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LOWER FOR LONGER

MetLife thinks it’ll take at least a decade for interest rates to get back to normal

The MetLife building towers above Jules-Alexis Coutane's statue of Mercury on Grand Central Terminal in New York.
AP Photo/Mark Lennihan
The insurance giant has a message.
This article is more than 2 years old.

Insurance companies generally work like this: They take money from lots and lots of people, throw it into a giant pile and then invest that pile in relatively safe assets like corporate and government bonds.

Ideally, those investments produce enough income so that when bad, expensive things happen to the people that bought insurance policies, the insurance company can easily foot the bill.

For that reason, interest rates—which influence investment returns—are very important to insurance companies. In turn, insurance company views on interest rates should be important to the rest of us, as we ponder the most important question in the financial markets right now: When, and how much, will interest rates rise?

US insurer MetLife has a simple answer. Interest rates wll remain low for a long, long while. The company has good reason to know. MetLife said low interest rates weighed on profits in its most recent quarterly results. John Hele had this to say (per SNL Financial):

A key driver of this charge was an assumption change on how long it would take for the 10-year treasury yield to reach a normalized level. We are now assuming it takes 11 years for the 10-year treasury yield to increase to our normalized assumption of 4.5% versus three years previously.

Keep in mind that the 10-year Treasury note hasn’t consistently yielded around 4.5% since the heady days of the housing bubble.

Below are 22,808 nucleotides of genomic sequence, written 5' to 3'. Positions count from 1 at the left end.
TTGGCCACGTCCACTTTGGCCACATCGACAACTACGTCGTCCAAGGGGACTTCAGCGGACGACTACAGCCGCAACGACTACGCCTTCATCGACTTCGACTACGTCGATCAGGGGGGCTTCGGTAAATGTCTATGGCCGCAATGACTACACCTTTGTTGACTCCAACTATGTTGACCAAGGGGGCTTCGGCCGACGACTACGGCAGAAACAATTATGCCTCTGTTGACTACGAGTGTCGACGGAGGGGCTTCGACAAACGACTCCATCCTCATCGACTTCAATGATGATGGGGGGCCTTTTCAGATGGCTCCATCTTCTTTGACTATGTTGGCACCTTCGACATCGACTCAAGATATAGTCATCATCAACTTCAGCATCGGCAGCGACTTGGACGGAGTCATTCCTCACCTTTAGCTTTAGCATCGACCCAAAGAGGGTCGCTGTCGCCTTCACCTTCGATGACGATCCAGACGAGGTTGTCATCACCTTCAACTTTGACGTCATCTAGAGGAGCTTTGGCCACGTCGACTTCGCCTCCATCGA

Eleven years, for God’s sake. While that sounds like a bit much, their extremely cautious approach makes a bit of sense in light of the current stat of the global economy. Hele again:

We talked to a lot of economists and academics on this and looked at the global economy, I think given this year compared to even a few years ago where there was much more optimism about the recovery of the world economies, we see a much slower growth for now and for the foreseeable future.

Also, Hele’s remarks highlight the fact that global economic conditions—a slowing China, fragile emerging markets and still-sluggish Europe—are putting broad downward pressure on interest rates. That downward pressure comes even as the US Federal Reserve preps the market for the possibility that it could raises its benchmark interest rate at its next meeting in December. But even as the Fed preps for its first hike in almost a decade, other central banks have been moving in the other direction:

All this is to say that, Fed hike or no Fed hike, interest rates may stay low for a good, long time.

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